Sightseeing tours in Budapest: bus tours, sightseeing by boat, audio guide, sightseeing by airplane or helicopter, folklore programmes with dinner, night tours, excursions…
Back in the year 1912, there were over 300 cafés and confectioners in Budapest. Today, there aren’t nearly that many, but there are still enough of them: Budapest is still a town of old, atmospheric cafés.
There are many famous old cafés near the tourist sights of Budapest, some of which served as centres of literature in the city, with writers spending the day next to the tables. Quite a few of these cafés are tourist sights themselves.
Traditional Hungarian cuisine has a great selection of sweets: for those visiting Budapest, tasting a Dobos cake or a Somló sponge cake (Somlói galuska) in one of the historical cafés is a must.
The Művész café, located close to the State Opera House, is always full before and after the opera performances. The tasty cakes and coffee are served at marble tables. Probably the best known Budapest café is the Gerbeaud on Vörösmarty tér; here they serve quite a few Hungarian specialties, such as the traditional the plum pie. The best quality cakes can be tasted at the Ruszwurm café in the Castle District – the Ruszwurm has opened its doors in 1827, and has been offered excellent Hungarian cakes to locals and visitors ever since.
Budapest is famous for its excellent food, as traditional Hungarian cuisine is among the best and richest in Europe. Traditional Hungarian restaurants offer tasty food, often accompanied by traditional Gipsy musicians, who come to your table to play Hungarian tunes directly into your ear.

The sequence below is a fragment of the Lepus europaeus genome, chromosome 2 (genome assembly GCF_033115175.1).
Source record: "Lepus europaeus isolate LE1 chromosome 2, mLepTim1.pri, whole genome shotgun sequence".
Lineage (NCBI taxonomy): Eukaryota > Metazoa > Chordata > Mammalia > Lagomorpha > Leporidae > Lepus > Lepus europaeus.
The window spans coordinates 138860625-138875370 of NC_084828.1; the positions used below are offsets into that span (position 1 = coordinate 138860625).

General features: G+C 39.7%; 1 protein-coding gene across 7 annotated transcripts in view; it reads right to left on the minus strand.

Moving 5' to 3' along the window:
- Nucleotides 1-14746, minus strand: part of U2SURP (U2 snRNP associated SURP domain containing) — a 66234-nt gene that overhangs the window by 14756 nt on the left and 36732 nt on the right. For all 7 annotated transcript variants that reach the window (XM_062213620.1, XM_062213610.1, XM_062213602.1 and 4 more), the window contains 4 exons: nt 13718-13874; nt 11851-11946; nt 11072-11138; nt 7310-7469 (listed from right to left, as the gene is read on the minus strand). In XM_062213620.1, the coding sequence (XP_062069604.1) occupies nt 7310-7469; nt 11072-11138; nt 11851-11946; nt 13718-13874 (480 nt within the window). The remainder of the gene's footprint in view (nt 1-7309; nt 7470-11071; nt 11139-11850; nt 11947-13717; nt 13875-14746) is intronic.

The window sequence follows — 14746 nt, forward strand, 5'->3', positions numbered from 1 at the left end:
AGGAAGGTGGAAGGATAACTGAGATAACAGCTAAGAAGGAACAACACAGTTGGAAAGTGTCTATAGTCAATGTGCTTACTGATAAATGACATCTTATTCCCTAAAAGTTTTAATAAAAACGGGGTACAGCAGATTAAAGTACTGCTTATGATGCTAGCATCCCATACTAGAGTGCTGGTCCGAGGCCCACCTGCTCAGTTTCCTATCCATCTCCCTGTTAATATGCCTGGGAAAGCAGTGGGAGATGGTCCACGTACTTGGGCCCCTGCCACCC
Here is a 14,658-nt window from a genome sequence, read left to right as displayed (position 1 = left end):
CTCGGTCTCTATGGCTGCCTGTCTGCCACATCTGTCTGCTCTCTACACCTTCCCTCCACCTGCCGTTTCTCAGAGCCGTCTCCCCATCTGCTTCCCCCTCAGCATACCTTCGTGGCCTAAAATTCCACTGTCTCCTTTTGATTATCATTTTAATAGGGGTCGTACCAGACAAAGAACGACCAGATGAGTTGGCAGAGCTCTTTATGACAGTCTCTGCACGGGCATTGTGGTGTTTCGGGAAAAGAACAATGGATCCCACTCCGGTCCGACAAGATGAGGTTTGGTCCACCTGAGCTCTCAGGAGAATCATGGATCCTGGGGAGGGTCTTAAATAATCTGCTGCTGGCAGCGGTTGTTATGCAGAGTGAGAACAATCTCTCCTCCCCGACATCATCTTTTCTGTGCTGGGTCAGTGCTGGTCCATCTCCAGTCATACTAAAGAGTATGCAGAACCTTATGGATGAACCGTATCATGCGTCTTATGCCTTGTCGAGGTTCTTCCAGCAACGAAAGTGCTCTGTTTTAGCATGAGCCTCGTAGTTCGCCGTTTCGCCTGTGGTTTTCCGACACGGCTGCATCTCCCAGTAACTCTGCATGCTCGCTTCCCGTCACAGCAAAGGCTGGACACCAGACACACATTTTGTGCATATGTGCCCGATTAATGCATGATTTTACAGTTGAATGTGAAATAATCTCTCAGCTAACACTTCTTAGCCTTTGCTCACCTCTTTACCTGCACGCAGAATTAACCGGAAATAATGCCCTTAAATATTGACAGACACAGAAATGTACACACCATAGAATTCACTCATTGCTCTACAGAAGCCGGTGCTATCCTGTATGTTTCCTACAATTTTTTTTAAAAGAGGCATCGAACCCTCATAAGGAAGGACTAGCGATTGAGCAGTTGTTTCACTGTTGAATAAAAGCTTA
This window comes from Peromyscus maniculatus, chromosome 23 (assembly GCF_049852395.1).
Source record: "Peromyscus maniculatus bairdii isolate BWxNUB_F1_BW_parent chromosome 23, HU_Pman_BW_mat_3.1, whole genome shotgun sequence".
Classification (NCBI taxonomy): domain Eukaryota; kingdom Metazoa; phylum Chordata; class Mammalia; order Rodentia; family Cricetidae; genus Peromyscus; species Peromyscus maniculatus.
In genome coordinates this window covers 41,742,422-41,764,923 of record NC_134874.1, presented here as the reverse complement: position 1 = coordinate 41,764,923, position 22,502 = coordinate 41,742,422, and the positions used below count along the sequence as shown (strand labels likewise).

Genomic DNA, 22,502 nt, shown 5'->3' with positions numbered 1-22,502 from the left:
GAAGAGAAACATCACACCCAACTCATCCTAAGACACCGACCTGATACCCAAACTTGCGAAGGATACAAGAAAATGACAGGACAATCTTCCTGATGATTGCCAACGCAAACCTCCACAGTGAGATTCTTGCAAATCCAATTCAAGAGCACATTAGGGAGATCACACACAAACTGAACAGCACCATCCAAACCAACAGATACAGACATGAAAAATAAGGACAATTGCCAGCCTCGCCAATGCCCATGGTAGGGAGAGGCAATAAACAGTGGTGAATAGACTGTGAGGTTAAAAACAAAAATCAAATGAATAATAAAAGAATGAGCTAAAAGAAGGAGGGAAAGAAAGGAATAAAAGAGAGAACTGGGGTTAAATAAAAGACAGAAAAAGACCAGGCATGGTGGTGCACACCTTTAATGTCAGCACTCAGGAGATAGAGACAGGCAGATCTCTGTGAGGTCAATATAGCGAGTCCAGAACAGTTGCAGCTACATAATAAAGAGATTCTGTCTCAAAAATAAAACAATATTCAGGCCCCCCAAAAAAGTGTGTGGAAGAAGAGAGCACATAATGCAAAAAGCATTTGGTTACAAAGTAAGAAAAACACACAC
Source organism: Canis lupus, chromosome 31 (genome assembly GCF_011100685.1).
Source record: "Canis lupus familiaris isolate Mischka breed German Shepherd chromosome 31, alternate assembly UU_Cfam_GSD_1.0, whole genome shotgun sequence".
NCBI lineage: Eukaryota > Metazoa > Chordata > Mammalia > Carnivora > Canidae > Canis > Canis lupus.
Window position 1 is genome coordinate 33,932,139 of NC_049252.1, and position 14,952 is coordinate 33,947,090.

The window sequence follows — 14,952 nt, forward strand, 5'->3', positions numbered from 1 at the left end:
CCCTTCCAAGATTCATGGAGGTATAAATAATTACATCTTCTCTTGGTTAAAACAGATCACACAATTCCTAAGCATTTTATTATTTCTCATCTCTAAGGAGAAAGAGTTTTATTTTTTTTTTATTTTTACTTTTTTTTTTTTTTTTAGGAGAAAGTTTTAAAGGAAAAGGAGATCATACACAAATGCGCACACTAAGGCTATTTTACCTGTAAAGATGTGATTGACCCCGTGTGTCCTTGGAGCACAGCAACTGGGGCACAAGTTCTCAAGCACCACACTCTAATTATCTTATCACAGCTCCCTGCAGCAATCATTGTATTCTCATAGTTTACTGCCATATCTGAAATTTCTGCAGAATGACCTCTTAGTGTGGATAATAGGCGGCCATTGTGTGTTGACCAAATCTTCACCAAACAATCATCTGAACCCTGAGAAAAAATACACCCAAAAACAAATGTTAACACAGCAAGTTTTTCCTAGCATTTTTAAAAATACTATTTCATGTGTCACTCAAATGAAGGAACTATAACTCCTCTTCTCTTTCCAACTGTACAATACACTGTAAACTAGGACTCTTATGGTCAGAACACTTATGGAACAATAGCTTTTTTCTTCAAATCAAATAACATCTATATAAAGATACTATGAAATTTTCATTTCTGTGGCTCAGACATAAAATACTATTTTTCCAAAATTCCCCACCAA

It is a common misconception that Hungarian food is all goulash (Gulyás) and spicy paprika meals, just as not everything that’s Italian is pasta, and not everything that is Indian is spicy.
Hungarian food has an unmistakable character, often rich with sour cream, onions, eggs, butter, fresh produce and wine. Vegetarian cuisine, however, is not the strength of Hungarian cooking, but there are a couple of characteristic vegetarian meals, such as fried cheese and fried mushrooms which are widely popular.
These days every type of cuisine is available in Budapest, so there is a great selection of Italian, French, Chinese and even Mongolian restaurants in the city.
Whether you are looking for gifts to take home from Budapest, or just want to do some shopping, there are plenty of opportunities to indulge yourself in the pleasure of money-spending.
Bálna is a commercial, cultural, entertainment and leisure centre. A meeting point and a place for experiences. It connects downtown and inner Ferencváros, the tourist zone and the gastro-zone. It has a unique way to create an intimate contact with the Danube. The building is a characteristic attraction, as well as the sight of the city from Bálna.
Palace of Arts
The Palace of Arts (Művészetek Palotája or MÜPA in Hungarian), the new cultural hub of Budapest, is located within the Millennium Quarter of the city, between Petőfi and Lágymányosi bridges. The ‘palace’ gives home to three institutions – the Béla Bartók National Concert Hall, the Ludwig Museum and the Festival Theatre. The Palace of Arts is also home to one of the most prestigious concert organs in Europe. It has 92 stops, 5 manuals and 6804 pipes.
Featured events include opera, classical music, jazz and dance performances and concerts for kids and babies. In addition there are a variety of musical activities where small children can participate, like learning Hungarian folk songs or trying out several instruments.